Guide To Surviving The Home Visit Of Your Home Study

Nervous about a social worker visiting your home? Don't be.

Shelley Skuster July 18, 2017

Let’s face it – completing your home study can be a daunting task.

It’s easy to feel nervous and overwhelmed at the thought of a social worker visiting your home. Rest assured, most people have survived – even when there’s a little hiccup along the way (click HERE to read real-life home study horror stories that families laugh about now).

Here are six tips to surviving the home visit portion of your home study:

 

Be prepared for a tour
1. Be prepared for a tour

No need to worry about the white glove test, but it may be a good idea to straighten things up in your house before inviting the social worker inside. Your social worker will want to see bedrooms and living spaces to ensure your house is a safe environment for a child to be in, but they aren’t looking for it to be perfect.

Note: While guidelines vary by state and agency, most home studies do not require potential families to have a nursery set up prior to the home visit.

Offer refreshments
2. Offer refreshments

The home visit is a great opportunity for your social worker to get to know you on a more personal level. While it’s certainly not required, many families offer light refreshments during the home visit portion of their home study. Even if your social worker doesn’t take you up on the offer, s/he will likely appreciate the courtesy of a drink and small snack while visiting.

Relax
3. Relax

It’s normal to be nervous as you prepare for your home visit, but remember – your social worker is on your side! Your social worker isn’t looking for perfection. They’re simply looking to ensure your home is safe for a child.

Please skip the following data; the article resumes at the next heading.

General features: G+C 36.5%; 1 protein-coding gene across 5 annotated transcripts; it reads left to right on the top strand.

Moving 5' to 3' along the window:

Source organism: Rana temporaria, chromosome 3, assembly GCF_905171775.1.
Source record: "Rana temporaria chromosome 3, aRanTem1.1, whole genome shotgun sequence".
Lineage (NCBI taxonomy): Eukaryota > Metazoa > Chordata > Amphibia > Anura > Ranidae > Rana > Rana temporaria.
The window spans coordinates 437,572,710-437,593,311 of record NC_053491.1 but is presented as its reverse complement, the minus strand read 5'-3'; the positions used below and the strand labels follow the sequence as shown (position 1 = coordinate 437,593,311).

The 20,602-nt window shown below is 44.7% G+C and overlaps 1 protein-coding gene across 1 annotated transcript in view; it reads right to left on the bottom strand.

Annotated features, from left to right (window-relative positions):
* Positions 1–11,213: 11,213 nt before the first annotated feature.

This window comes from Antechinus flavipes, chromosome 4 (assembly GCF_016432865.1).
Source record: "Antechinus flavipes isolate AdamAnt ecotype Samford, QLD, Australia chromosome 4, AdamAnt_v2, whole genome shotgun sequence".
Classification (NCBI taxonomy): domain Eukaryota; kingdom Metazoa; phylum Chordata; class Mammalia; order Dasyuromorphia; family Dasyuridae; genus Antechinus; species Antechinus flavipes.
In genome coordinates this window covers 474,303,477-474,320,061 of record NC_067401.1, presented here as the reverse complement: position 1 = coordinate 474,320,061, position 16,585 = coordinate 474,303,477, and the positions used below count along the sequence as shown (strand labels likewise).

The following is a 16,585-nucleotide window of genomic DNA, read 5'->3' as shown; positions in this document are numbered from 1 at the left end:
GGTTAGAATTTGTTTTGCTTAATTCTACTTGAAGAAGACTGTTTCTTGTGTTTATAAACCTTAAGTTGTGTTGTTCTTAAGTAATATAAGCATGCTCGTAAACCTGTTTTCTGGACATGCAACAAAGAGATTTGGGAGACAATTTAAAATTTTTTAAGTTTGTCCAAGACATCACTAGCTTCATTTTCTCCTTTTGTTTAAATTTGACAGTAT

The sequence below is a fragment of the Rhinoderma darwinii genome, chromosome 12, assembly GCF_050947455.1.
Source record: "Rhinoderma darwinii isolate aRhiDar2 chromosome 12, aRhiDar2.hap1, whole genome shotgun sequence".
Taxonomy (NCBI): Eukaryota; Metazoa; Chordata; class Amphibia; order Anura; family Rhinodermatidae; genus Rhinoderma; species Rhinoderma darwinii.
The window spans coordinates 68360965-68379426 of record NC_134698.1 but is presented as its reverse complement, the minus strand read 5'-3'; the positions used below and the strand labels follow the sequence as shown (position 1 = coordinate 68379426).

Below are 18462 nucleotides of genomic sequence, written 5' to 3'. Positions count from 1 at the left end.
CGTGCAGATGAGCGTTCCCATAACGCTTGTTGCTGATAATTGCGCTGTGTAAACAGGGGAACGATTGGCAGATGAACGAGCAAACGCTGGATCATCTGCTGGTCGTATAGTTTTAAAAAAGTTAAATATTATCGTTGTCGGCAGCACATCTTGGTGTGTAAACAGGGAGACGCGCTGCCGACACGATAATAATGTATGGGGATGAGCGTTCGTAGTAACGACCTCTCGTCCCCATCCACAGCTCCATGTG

Be prepared for an interview
4. Be prepared for an interview

If that word makes you nervous, think of this portion of your home visit as a conversation with your social worker. Depending on what state you live in, you may complete the interview portion separately from your spouse. Regardless of whether it’s a joint interview or separate, consider this time as an opportunity for your social worker to learn about your family, your motivations to adopt and what you know about the adoption process.

Ensure safety
5. Ensure safety

Rules and regulations may vary by state or agency, but your social worker will likely look for smoke detectors and fire extinguishers throughout your home. Be prepared to answer questions about how and where you store chemicals, sharp objects and any firearms – these items should be locked away safely.

Note: While pets can make great companions, if they have a tendency to get wile with house guests you may want to consider keeping them outside, in a bedroom or with a pet-sitter during your home visit.

Celebrate milestones
6. Celebrate milestones

Whether it’s the completion of your home visit, the finalization of background checks or finally receiving your fingerprint clearances, be sure to celebrate the milestones in the adoption process with your spouse or loved ones.

author image

Shelley Skuster

Shelley is a former award-winning television journalist who traded in suit coats and red lipstick for a messy bun and yoga pants. She's a freelance writer who stays at home with her three daughters who are all ((gasp)) under the age of three and came to her via adoption and birth. She's the woman behind the blog Shelley Writes, and she can also be found on Facebook and Twitter.


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